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Child Deaths Drop From 14.2 Million In 1990 To 7.3 Million In 2015

That's the encouraging news in a new report. But it also means more kids are living long enough to face a host of serious challenges to their physical and mental health.
A girl carries a child in the outskirts of Lilongwe, the capital of Malawi. That's one of the countries in sub-Saharan Africa that has made good progress in reducing child mortality. Source: Aris Messinis

The world is doing a much better job of keeping babies alive long enough to become children, children alive long enough to become teens and teens alive long enough to fully grow up, according to a report in today's JAMA Pediatrics. "I think that the overall highlight of the report is good news," says Dr. Nicholas J. Kassebaum, an author of the report by members of the Global Burden of Disease Child and Adolescent Health Collaboration. "Without exception child mortality has improved throughout the world for the last 25 years."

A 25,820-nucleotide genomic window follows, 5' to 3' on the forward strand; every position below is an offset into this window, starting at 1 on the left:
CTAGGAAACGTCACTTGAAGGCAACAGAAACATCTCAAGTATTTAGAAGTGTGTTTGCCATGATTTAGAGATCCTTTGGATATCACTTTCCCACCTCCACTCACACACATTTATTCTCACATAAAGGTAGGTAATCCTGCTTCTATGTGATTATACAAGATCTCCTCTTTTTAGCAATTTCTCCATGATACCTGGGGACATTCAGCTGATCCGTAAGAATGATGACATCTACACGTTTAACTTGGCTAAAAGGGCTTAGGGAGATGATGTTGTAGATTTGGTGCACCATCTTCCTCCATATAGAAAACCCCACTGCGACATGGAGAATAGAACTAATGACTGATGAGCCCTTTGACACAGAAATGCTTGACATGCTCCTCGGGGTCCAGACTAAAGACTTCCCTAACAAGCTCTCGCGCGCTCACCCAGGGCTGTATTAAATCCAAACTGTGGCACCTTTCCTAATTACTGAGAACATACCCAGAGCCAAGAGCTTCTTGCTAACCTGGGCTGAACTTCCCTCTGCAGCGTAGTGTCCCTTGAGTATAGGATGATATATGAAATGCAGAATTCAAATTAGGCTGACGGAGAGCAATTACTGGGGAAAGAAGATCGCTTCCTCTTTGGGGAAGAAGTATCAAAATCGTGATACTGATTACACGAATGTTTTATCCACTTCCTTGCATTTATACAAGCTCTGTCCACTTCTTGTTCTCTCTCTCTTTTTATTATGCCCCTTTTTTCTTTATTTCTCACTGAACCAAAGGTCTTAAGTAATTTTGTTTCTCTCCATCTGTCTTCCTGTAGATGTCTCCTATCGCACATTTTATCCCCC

But it's not all good news. The children in poor countries who might have died as babies

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